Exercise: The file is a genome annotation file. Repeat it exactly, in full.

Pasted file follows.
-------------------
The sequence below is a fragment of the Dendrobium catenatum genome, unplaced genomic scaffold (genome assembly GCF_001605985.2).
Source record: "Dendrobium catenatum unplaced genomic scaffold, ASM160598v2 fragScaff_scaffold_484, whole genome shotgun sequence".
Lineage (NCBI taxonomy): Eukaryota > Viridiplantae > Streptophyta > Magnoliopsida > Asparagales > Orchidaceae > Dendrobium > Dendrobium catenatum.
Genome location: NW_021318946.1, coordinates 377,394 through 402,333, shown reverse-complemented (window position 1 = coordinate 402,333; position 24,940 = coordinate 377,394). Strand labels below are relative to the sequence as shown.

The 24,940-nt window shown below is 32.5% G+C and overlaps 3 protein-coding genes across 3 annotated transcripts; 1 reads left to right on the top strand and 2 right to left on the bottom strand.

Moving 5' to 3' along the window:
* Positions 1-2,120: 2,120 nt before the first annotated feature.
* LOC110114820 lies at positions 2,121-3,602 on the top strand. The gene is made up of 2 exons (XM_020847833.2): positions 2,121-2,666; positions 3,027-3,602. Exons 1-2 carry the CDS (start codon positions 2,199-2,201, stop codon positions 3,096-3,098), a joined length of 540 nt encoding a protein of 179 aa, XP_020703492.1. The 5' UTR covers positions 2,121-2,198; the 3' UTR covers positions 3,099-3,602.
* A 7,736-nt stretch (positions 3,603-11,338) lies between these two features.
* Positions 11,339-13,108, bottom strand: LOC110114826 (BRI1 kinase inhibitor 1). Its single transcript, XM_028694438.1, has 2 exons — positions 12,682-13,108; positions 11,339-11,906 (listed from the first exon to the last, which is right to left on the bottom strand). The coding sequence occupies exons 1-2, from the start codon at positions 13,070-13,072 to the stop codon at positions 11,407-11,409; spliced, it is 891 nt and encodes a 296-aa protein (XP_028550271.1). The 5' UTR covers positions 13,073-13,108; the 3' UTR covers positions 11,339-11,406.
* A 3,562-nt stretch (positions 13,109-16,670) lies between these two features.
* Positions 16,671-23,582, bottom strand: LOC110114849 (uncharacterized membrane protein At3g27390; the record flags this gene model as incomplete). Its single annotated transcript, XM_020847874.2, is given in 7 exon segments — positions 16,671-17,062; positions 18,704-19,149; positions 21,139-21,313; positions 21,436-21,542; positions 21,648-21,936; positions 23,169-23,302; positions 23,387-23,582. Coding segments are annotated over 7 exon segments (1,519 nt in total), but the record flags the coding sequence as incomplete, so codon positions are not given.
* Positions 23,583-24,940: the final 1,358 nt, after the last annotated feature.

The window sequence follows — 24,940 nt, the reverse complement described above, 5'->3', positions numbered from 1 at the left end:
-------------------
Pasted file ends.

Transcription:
The sequence below is a fragment of the Dendrobium catenatum genome, unplaced genomic scaffold (genome assembly GCF_001605985.2).
Source record: "Dendrobium catenatum unplaced genomic scaffold, ASM160598v2 fragScaff_scaffold_484, whole genome shotgun sequence".
Lineage (NCBI taxonomy): Eukaryota > Viridiplantae > Streptophyta > Magnoliopsida > Asparagales > Orchidaceae > Dendrobium > Dendrobium catenatum.
Genome location: NW_021318946.1, coordinates 377,394 through 402,333, shown reverse-complemented (window position 1 = coordinate 402,333; position 24,940 = coordinate 377,394). Strand labels below are relative to the sequence as shown.

The 24,940-nt window shown below is 32.5% G+C and overlaps 3 protein-coding genes across 3 annotated transcripts; 1 reads left to right on the top strand and 2 right to left on the bottom strand.

Moving 5' to 3' along the window:
* Positions 1-2,120: 2,120 nt before the first annotated feature.
* LOC110114820 lies at positions 2,121-3,602 on the top strand. The gene is made up of 2 exons (XM_020847833.2): positions 2,121-2,666; positions 3,027-3,602. Exons 1-2 carry the CDS (start codon positions 2,199-2,201, stop codon positions 3,096-3,098), a joined length of 540 nt encoding a protein of 179 aa, XP_020703492.1. The 5' UTR covers positions 2,121-2,198; the 3' UTR covers positions 3,099-3,602.
* A 7,736-nt stretch (positions 3,603-11,338) lies between these two features.
* Positions 11,339-13,108, bottom strand: LOC110114826 (BRI1 kinase inhibitor 1). Its single transcript, XM_028694438.1, has 2 exons — positions 12,682-13,108; positions 11,339-11,906 (listed from the first exon to the last, which is right to left on the bottom strand). The coding sequence occupies exons 1-2, from the start codon at positions 13,070-13,072 to the stop codon at positions 11,407-11,409; spliced, it is 891 nt and encodes a 296-aa protein (XP_028550271.1). The 5' UTR covers positions 13,073-13,108; the 3' UTR covers positions 11,339-11,406.
* A 3,562-nt stretch (positions 13,109-16,670) lies between these two features.
* Positions 16,671-23,582, bottom strand: LOC110114849 (uncharacterized membrane protein At3g27390; the record flags this gene model as incomplete). Its single annotated transcript, XM_020847874.2, is given in 7 exon segments — positions 16,671-17,062; positions 18,704-19,149; positions 21,139-21,313; positions 21,436-21,542; positions 21,648-21,936; positions 23,169-23,302; positions 23,387-23,582. Coding segments are annotated over 7 exon segments (1,519 nt in total), but the record flags the coding sequence as incomplete, so codon positions are not given.
* Positions 23,583-24,940: the final 1,358 nt, after the last annotated feature.

The window sequence follows — 24,940 nt, the reverse complement described above, 5'->3', positions numbered from 1 at the left end: